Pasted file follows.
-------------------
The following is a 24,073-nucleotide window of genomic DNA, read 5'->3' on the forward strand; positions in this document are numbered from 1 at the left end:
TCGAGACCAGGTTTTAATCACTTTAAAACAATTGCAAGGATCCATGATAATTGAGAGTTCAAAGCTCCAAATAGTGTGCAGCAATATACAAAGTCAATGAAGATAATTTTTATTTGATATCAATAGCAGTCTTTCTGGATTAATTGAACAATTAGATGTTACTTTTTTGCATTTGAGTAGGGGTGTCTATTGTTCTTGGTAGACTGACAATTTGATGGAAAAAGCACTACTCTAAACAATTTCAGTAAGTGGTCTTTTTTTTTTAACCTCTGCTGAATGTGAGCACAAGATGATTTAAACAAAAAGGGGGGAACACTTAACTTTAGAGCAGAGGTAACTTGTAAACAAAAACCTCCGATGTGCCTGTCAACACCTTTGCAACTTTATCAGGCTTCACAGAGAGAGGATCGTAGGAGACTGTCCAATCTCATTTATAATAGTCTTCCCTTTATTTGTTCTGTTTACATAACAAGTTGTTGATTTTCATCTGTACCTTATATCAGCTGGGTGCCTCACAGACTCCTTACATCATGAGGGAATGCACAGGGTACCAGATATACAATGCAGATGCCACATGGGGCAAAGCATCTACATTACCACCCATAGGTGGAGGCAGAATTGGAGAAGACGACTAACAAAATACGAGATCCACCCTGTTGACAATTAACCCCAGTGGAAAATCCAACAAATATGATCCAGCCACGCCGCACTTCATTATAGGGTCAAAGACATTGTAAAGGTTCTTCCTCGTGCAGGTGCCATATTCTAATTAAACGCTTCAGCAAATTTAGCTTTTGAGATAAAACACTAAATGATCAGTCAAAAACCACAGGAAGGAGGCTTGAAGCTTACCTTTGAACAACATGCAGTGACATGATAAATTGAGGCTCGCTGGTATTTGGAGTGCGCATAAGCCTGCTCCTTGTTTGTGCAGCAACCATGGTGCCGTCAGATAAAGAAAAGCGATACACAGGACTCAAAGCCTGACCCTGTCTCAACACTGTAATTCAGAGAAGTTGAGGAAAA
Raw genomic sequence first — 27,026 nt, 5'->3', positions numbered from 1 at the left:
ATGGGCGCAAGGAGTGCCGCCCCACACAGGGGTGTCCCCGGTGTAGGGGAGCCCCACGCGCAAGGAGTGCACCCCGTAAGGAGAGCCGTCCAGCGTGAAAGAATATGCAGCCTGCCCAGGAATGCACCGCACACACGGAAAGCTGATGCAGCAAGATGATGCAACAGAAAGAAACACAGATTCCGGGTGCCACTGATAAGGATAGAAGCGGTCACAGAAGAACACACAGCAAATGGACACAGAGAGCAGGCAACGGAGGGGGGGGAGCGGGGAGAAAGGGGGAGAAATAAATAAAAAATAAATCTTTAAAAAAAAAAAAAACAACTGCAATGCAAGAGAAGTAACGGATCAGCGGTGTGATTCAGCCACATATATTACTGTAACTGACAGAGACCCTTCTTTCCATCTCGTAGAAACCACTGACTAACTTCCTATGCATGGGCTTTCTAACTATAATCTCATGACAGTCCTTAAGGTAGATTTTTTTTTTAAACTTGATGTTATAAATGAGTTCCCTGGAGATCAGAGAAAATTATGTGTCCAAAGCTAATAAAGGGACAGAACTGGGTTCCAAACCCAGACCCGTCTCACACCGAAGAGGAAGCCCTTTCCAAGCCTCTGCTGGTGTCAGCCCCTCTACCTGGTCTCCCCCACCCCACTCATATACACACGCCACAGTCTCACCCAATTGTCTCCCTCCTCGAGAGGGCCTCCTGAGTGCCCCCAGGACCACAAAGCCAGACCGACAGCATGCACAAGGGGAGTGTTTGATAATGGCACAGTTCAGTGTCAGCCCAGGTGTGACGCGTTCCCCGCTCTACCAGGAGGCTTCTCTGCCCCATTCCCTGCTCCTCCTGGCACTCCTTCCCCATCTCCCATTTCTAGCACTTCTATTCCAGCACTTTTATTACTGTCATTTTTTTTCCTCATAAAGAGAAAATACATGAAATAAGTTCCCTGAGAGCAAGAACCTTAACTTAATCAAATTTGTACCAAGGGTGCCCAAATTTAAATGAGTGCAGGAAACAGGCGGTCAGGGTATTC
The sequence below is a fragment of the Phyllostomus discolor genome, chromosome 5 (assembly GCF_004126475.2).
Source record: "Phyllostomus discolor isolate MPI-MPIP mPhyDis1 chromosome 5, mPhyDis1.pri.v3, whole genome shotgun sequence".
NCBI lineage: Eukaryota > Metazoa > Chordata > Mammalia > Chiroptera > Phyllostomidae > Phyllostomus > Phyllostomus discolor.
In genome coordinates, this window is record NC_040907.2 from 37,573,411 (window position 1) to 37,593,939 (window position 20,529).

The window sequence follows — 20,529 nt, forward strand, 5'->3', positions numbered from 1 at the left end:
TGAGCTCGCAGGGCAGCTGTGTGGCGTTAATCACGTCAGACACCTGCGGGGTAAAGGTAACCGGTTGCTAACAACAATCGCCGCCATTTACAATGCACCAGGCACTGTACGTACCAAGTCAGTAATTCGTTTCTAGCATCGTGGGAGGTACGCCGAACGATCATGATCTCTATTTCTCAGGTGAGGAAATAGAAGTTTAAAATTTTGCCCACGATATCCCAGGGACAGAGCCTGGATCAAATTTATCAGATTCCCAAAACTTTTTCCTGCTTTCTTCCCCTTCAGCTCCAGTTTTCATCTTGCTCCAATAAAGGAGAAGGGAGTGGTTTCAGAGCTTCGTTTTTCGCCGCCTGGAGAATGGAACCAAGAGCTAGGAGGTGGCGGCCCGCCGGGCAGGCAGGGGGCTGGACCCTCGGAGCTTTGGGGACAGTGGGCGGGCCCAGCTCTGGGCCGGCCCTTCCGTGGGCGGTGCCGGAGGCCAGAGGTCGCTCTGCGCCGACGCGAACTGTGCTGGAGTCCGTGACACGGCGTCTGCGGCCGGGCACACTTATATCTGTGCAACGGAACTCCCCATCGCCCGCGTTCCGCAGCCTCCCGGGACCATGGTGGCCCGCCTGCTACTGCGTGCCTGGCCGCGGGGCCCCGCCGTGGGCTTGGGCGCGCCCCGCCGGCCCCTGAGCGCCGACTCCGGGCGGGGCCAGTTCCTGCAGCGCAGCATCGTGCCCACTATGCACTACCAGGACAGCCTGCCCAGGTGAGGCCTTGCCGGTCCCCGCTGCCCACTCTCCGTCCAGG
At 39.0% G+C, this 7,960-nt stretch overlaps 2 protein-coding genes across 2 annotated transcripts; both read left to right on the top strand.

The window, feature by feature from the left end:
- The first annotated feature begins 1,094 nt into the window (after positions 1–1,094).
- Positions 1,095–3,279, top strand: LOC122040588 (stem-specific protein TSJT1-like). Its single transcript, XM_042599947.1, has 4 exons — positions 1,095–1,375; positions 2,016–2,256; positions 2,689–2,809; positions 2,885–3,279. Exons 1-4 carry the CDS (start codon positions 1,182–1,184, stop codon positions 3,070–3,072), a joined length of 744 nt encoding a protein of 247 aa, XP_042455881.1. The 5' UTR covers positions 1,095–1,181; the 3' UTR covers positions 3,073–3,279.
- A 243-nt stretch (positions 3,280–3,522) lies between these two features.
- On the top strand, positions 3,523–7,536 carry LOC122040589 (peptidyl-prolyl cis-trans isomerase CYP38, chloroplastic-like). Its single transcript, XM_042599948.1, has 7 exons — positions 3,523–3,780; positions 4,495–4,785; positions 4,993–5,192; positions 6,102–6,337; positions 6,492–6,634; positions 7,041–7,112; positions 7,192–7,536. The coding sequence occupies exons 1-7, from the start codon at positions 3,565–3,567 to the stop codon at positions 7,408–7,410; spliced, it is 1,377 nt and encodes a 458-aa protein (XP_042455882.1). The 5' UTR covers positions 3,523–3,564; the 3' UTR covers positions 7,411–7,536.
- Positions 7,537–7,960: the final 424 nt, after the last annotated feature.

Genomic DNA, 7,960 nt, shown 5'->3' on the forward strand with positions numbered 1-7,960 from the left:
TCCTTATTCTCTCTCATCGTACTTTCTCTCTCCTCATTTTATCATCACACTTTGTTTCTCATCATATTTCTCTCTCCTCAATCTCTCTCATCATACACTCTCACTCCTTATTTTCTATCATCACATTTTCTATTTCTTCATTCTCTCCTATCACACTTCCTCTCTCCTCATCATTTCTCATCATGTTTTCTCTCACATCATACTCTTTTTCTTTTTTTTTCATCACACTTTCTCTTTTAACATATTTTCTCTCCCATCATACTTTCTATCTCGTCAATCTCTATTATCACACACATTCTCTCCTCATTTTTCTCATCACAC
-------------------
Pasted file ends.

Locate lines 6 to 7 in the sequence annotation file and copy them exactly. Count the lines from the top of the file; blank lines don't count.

Source record: "Phyllostomus discolor isolate MPI-MPIP mPhyDis1 chromosome 5, mPhyDis1.pri.v3, whole genome shotgun sequence".
NCBI lineage: Eukaryota > Metazoa > Chordata > Mammalia > Chiroptera > Phyllostomidae > Phyllostomus > Phyllostomus discolor.